Pyle also examined molt in another complex group, eight hummingbird species (in eight different genera) that breed in Texas and the Southwestern US. This study was recently published in the Wilson Journal of Ornithology. The molt strategies in these species were poorly understood but Pyle was able to fully describe them while sitting at his laptop! He conducted this study by exammining over 27,000 digital photographs located at the Cornell Lab of Ornithology’s Macaulay Library, most of which are contributed via eBird. Typically molt is studied via careful examination of a bird in the hand during banding or by examining museum specimens, but Pyle has pioneered the use of digital photographs to study molt, and in this paper he lays out a roadmap for others interested in this approach. (At the conclusion of this study Pyle makes a request to those loading photographs into eBird: please take photos of birds in molt, no matter how ragged and unappealing they look! Over 50% of the images Pyle encountered were of glittering adult males (like the Berylline hummingbird pictured here) which, while aesthetically pleasing, tell us very little about molt strategies.)
Understanding molt can also help solve mysteries, such as unusual reddish feathers observed recently in Western Tanagers in non-breeding plumage (i.e. when both sexes should be yellow to olive green with gray or black wings.) Pyle teamed up with Jocelyn Hudon of the Royal Alberta Museum to investigate this and their study was recently published in Western Birds. Similar red pigmentation, or erythrism, has been observed in several eastern North American bird species and traced to a red pigment called rhodoxanthin found in the berries of introduced honeysuckle plants as well as Western Yew arils (fruits.)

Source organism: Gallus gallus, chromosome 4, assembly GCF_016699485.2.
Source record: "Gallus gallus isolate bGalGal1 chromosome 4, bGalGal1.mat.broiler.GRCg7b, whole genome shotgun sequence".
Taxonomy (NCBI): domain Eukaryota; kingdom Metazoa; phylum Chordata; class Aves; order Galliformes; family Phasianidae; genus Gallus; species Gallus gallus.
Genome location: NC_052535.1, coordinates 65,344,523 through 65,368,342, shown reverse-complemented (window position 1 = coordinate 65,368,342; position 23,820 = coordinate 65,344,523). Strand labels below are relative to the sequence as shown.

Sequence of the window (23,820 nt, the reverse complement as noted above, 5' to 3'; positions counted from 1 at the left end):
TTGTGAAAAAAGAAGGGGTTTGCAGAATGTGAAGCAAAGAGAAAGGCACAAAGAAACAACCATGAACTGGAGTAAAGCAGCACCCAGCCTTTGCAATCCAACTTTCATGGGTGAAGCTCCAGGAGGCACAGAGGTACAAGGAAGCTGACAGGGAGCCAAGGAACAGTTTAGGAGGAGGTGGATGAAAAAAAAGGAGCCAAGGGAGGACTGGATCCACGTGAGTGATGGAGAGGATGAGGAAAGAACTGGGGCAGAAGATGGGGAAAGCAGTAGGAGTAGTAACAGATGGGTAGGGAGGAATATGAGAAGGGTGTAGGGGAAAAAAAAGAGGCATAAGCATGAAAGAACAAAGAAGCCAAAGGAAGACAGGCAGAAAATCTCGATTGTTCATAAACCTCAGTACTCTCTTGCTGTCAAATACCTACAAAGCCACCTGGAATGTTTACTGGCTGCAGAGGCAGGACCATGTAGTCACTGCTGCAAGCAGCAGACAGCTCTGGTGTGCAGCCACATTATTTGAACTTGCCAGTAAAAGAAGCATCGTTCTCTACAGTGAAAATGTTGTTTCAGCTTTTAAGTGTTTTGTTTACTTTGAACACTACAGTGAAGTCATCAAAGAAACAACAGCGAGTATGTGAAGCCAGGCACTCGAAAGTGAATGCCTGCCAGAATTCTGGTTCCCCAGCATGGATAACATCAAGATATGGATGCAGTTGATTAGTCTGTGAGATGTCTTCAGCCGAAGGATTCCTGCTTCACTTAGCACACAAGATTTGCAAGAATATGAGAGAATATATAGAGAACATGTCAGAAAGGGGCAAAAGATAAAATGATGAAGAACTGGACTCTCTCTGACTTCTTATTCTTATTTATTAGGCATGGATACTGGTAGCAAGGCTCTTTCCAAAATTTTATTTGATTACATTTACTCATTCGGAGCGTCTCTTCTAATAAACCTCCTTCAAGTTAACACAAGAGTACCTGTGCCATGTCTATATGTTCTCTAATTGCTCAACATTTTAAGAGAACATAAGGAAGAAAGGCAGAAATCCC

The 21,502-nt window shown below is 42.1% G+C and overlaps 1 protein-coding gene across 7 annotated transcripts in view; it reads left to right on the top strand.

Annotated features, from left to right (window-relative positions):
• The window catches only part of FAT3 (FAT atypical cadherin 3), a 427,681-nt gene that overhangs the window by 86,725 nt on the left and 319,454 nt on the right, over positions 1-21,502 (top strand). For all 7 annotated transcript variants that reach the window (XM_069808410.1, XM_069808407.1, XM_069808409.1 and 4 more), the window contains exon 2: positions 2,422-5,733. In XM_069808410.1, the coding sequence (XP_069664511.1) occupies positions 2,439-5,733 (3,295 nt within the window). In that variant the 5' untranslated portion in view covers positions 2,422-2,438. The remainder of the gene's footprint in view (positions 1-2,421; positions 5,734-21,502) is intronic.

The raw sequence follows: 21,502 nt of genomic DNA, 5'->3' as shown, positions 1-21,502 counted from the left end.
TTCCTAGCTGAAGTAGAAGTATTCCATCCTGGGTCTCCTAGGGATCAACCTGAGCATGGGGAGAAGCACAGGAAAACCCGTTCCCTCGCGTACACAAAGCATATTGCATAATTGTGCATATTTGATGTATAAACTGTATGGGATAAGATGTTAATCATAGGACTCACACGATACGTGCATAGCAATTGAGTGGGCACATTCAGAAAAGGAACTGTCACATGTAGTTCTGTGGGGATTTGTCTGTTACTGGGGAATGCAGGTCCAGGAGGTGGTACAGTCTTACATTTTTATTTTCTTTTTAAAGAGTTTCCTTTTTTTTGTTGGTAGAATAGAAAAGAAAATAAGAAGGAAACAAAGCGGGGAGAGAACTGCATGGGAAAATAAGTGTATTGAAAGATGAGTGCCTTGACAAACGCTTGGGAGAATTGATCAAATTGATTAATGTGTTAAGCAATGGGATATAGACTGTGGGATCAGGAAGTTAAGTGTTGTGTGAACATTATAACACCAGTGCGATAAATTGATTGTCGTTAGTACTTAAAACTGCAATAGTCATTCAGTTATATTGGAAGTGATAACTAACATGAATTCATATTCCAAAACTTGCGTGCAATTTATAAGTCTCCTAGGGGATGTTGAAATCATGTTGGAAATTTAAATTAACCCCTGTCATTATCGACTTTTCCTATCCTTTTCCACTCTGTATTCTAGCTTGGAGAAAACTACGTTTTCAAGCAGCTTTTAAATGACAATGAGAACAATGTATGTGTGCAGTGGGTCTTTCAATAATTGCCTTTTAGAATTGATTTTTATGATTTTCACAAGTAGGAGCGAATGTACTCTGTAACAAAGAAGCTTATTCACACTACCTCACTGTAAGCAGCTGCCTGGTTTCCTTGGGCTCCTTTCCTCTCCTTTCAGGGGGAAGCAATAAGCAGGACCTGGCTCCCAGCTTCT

A erythritic Western Tanager, note the reddish feathers on the breast. Photo by Jim Greaves/Macaulay Library.
Using photographs and museum specimens, Hudon and Pyle determined that the reddened tanagers were all first-fall birds that had recently molted into their formative plumage. This is key because these young tanagers are more apt to grow these new feathers on or near the breeding grounds before migration, whereas older tanagers replace these feathers at stopover molting locations, usually in the monsoonal regions of northwestern Mexico. The introduced honeysuckle berries, as well as Western Yew arils, are both available on the breeding grounds during the period when the young birds molt. But these rhodoxanthin containing foods are not available on the molting grounds. Hudon and Pyle documented similar erythrism in western Red-breasted Sapsuckers and Cedar Waxwings as well.
Trying to understand molt can be daunting; even Pyle, who has made molt a focus of his career, will admit this. But as scientists better define and standardize the terminology they use to describe molt, it will become easier to learn and more accessible. The use of modern digital photography to study molt also makes it more accessible. It is no longer necessary to have a bird in the hand, or to visit a museum's specimen collection to make detailed molt observations. As the study of molt advances, more bird enthusiasts- not just molt enthusiasts- will be able to make observations about feather age and replacement and in doing so will gain a new window into the lives of the birds they love.